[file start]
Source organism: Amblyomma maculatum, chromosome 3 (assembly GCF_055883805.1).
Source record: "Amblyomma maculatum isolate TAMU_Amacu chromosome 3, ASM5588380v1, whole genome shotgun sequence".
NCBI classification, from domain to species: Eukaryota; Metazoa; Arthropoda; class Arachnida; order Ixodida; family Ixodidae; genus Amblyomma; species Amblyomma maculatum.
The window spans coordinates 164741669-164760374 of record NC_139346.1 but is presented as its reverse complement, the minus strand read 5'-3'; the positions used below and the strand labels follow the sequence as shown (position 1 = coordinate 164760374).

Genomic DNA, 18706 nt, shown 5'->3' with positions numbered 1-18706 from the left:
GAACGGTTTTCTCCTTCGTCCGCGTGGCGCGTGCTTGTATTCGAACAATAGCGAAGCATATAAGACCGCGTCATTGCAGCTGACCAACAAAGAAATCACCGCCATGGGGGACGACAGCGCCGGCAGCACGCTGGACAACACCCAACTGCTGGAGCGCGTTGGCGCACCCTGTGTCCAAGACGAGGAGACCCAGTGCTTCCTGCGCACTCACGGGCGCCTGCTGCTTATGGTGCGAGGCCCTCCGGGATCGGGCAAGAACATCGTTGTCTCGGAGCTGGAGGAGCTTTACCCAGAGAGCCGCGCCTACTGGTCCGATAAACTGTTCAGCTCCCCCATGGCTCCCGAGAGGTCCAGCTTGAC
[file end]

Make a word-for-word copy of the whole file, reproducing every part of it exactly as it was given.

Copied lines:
Source organism: Amblyomma maculatum, chromosome 3 (assembly GCF_055883805.1).
Source record: "Amblyomma maculatum isolate TAMU_Amacu chromosome 3, ASM5588380v1, whole genome shotgun sequence".
NCBI classification, from domain to species: Eukaryota; Metazoa; Arthropoda; class Arachnida; order Ixodida; family Ixodidae; genus Amblyomma; species Amblyomma maculatum.
The window spans coordinates 164741669-164760374 of record NC_139346.1 but is presented as its reverse complement, the minus strand read 5'-3'; the positions used below and the strand labels follow the sequence as shown (position 1 = coordinate 164760374).

Genomic DNA, 18706 nt, shown 5'->3' with positions numbered 1-18706 from the left:
GAACGGTTTTCTCCTTCGTCCGCGTGGCGCGTGCTTGTATTCGAACAATAGCGAAGCATATAAGACCGCGTCATTGCAGCTGACCAACAAAGAAATCACCGCCATGGGGGACGACAGCGCCGGCAGCACGCTGGACAACACCCAACTGCTGGAGCGCGTTGGCGCACCCTGTGTCCAAGACGAGGAGACCCAGTGCTTCCTGCGCACTCACGGGCGCCTGCTGCTTATGGTGCGAGGCCCTCCGGGATCGGGCAAGAACATCGTTGTCTCGGAGCTGGAGGAGCTTTACCCAGAGAGCCGCGCCTACTGGTCCGATAAACTGTTCAGCTCCCCCATGGCTCCCGAGAGGTCCAGCTTGAC